Inner Roads! Woot! by Caitlin Caitlin Piserchia

My internship this semester was with InnerRoads Wilderness Therapy program, which takes troubled teens out on long backpacking trips into the Montana and Idaho wilderness.  The program is intensive and relationship-based; there’s a small staff-to-student ratio and regular support with the program therapist.  Students grow through developing deeper connections with themselves, with their place, and with the other students and field leaders.  InnerRoads is the only licensed wilderness therapy program in Montana, and it’s officially one of the coolest programs in the nation.  For one, it focuses on serving low-income families who wouldn’t be able to send their kids without financial assistance (Also, the great majority of those kids haven’t been out in the backcountry before).  Second, InnerRoads is community-based and includes an in-depth family component.  While kids are in the field, parents are also meeting and doing their own work to grow as parents and help support their kid when he or she comes home.  There is also a community component; when students are transitioning back into school and family life, they volunteer in the community and 

I was a little worried going into this internship that there wouldn’t be much for us to do—after all, the trips didn’t start going out into the field until late in the spring.  But overall, it was an amazing time, and there’s a lot going on behind the scenes year-round.
I first became interested in wilderness (and later, the Wilderness & Civilization Program) because I had an amazing experience in the backcountry with a group of students from around the country.  It wasn’t a wilderness therapy program, but it played a similar role in my life.  I can really appreciate the power of wilderness in shaping self-esteem and a sense of purpose.  This is what InnerRoads is all about.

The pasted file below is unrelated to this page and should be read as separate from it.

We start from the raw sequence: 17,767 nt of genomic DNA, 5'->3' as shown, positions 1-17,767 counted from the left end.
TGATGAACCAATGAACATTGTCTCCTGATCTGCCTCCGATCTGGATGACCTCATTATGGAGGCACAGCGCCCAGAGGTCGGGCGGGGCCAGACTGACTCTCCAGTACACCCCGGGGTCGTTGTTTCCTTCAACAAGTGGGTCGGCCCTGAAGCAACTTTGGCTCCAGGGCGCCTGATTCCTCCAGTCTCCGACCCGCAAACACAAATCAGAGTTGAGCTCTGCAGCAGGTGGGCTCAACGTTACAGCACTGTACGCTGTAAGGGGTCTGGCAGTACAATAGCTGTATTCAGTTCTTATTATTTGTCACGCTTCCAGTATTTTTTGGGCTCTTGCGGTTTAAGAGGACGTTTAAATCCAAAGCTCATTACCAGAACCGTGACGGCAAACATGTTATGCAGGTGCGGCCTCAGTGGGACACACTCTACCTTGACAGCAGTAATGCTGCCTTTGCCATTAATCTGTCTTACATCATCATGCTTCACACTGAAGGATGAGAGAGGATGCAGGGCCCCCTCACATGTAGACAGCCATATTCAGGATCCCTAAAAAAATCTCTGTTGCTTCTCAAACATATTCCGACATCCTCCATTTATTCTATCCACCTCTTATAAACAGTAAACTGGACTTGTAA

The best part of this internship was the degree of trust Amy (program director) and Curt (program therapist) placed in us.  Amy asked us what we hoped to get out of the internship, and we co-created our roles for the semester based on what we were hoping to focus on and what InnerRoads needed. 

I feel like I was able to really delve into the inner workings of the program and get a taste of the nonprofit wilderness therapy world. 

The first, and biggest, project I worked on was creating a field staff handbook.  Every April, InnerRoads trains field staff for the season in an intensive, backcountry training.  They usually get a field guide packet for taking with them as a reference.  There are all sorts of other documents and resources that InnerRoads has that had never been compiled into one.  So that was the task of Hunter and I.  Hunter was hired on as logistics coordinator partway through this process, so he took on the logistics section.  I was in charge of everything else.  For the most part, that meant sorting through lots of word documents, copying and pasting, re-formatting, and re-organizing the way the pieces were arranged.  I read a ton about InnerRoads practices and traditions, learned a few transformative “campfire” stories very well after having to re-type them, and I got to help make the story of the program into a cohesive unit for staff leaders.  I also learned that using page breaks is a million times better than not using them. 

I got to add a fair amount of my own work to the handbook.  Based on Curt’s instructions, I created two concept maps on how staff should deal with recognizing and preventing suicidal behavior.  I wrote a fairly long section with background information and instructions for staff.  I was also able to incorporate a couple of small exercises that I’ve seen work well for inspiring self-care/ positive group dynamics in different situations I’ve been in.

All in all, the handbook was over 200 pages.  It definitely felt satisfying to hold the finished, printed copy in my hand and to know that it actually got put to use right off the bat.
My other fairly significant project was working on a grant application (to Clif Bar Foundation), which was entirely new for me.  It was actually kind of fun to write.  There’s a lot of good in this program.